Therapy Can Help with Treatment AND Prevention
Darby explained, “Cognitive behavioral therapy (CBT) is another well supported approach. We have great science on mental health treatment and know there are approaches that work really well. A lot of new moms are reluctant to take medication, because of pregnancy or breastfeeding. But there’s evidence that medication can be safe and sometimes that’s what women need.” This is often a major concern. Darby adds. “And they will benefit from it. But there are also a lot of non-medication alternatives. We just need to work at improving access and getting the message out there.” Amen.
And if You’re Partnered, Start There
Darby said, “My work takes a family systems approach to new parenthood. So, we’re not just looking at Mothers’ experiences but also Fathers and the couple’s relationship. In our pandemic study, couples expecting a child, reported less contact with friends, coworkers, extended family, and community members. But they were reporting more contact with their partner. Which makes perfect sense as we’re all locked down at home. So, couples are an interesting target for prevention and intervention.” She learned what many have experienced, that having partner support directly benefits mental health for Moms.
Have Your Partner Take Parental Leave If You’re Expecting
She said, “We’re in California, where Fathers can take disability after the birth of a child. So, in one study, we looked at whether they had access to paid paternity leave. And found that when Fathers took paid leave, Mothers showed healthier trajectories of stress and depression across the transition to parenthood. They were buffered from increases in postpartum depression.” Wow! Sadly, partner leave is still rare. She added, “So part of what a good picture looks like, is making sure that both the Mother and Father are supported by policies that reduce stress. And protect that perinatal time together.” Darby’s studies show partner support as another resilience factor we can draw upon.
And Support Family-Friendly Policies for Everyone
Darby said, “In the US we treat family leave kind of like a luxury item. If you’re lucky, you can take 5 or 6 weeks and if you’re unlucky, you might get two weeks or nothing at all.” Sigh. The US ranks at the bottom of peer countries for parental support or other basic forms of worker protection, like paid sick leave. Darby explained, “The more I do this work, the more passionate I get about policy. Because there are ways we can reduce stress over the transition to parenthood. Other countries often have really generous leaves. The first year, postpartum, is protected from outside stress and obligation. And that dramatically shapes what that first year looks like.”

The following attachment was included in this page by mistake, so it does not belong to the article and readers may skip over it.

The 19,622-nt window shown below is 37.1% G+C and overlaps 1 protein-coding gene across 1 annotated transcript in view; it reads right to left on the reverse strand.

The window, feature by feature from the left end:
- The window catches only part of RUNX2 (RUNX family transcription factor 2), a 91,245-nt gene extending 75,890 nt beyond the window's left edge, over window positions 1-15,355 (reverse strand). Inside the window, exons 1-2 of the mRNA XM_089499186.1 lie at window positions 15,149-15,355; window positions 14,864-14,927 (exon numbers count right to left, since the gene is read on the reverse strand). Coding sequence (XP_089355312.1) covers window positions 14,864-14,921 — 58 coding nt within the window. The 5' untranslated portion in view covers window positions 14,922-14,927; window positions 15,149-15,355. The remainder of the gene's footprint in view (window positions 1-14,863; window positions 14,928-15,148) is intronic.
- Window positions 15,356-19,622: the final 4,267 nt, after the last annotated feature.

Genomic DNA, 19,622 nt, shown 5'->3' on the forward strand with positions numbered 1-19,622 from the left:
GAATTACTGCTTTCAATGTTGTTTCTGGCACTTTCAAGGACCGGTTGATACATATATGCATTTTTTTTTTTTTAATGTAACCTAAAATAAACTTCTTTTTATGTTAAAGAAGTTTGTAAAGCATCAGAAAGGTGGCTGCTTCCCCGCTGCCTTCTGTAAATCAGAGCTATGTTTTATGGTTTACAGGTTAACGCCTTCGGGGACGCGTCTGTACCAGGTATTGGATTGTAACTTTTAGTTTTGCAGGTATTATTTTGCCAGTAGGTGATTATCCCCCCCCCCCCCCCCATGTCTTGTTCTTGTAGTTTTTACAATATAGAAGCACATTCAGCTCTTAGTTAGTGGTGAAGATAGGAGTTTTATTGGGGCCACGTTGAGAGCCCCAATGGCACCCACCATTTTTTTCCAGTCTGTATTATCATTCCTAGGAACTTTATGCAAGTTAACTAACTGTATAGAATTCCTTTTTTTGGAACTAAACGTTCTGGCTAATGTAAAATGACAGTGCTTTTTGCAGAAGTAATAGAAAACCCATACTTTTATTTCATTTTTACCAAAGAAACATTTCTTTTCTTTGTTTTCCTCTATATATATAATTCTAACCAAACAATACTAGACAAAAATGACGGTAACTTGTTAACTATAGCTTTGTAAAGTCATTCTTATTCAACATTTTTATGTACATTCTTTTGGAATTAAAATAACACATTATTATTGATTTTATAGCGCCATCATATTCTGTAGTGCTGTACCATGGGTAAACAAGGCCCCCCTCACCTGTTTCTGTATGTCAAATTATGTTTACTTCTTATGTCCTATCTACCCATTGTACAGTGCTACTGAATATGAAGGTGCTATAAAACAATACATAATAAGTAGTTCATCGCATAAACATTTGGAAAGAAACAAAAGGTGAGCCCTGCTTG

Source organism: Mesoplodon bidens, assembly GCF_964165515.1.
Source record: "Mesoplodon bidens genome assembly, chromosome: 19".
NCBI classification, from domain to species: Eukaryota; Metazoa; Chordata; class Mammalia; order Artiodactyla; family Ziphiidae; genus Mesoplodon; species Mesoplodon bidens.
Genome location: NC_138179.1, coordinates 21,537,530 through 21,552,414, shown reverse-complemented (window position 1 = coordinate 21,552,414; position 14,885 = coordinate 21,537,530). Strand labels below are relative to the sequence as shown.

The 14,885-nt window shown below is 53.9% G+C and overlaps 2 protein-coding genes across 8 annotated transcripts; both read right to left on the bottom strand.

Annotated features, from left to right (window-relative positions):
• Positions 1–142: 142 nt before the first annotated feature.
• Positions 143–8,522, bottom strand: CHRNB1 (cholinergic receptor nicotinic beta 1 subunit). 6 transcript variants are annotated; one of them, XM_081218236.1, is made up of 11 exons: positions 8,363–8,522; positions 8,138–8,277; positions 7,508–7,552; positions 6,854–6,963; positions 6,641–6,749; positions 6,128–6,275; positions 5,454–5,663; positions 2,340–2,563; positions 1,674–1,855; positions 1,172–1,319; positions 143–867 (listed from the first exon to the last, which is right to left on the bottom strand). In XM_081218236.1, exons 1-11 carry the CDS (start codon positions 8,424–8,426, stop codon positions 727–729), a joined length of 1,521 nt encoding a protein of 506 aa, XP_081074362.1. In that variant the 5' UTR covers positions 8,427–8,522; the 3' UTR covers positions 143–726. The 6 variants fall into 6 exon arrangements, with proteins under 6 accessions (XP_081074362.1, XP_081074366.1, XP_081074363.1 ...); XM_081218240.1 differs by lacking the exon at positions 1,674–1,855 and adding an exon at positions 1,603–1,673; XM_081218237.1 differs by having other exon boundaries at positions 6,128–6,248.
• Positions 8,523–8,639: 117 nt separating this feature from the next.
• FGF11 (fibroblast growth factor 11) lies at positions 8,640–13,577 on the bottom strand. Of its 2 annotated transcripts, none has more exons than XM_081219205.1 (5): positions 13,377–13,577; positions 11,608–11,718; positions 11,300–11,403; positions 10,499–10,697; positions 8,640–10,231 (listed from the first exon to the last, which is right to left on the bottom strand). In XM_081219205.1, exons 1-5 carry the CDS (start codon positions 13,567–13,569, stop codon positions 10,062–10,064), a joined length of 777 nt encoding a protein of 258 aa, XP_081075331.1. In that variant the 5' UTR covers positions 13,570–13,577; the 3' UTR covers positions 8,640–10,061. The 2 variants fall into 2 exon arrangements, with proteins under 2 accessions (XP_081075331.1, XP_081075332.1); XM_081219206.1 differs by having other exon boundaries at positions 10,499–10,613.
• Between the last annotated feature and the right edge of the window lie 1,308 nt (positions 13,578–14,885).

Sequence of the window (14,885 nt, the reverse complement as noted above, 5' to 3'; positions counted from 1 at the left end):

It’s a big deal. Darby explained, “One of the few long-term investments we can make in the health of our society is to increase support and reduce stress during this critical window.” Exactly. And we’re closer in the US, to having a national paid family and sick leave program. Right now, we have a rare opportunity to take action as the plan is being reviewed by legislators.
Remember, it’s Okay to Adjust Your Expectations
Darby suggests, “So, lowering expectations is a good strategy for mental health. Treat this like a fixed period of time, where we’re not necessarily going to flourish and we just need to survive.” So wise. It’s been a long pandemic. But vaccines are reaching more people and many communities are beginning to reopen. She added, “Let’s get through it. And focus on how we’re going to rebuild after this period of stress is in the rearview mirror.”
Share your pandemic experiences! How are the latest changes affecting your life? It’s quick and the results from this study are used to advocate better support for parents.
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Many thanks to the talented Dr. Darby Saxbe!
Darby Saxbe is Associate Professor of Psychology at the University of Southern California, where she directs the USC Center for the Changing Family, an interdisciplinary hub for family studies research across the university. Her research, currently funded by the National Science Foundation, focuses on the neurobiological underpinnings of the transition to parenthood. She received her B.A. from Yale University and her Ph.D from UCLA.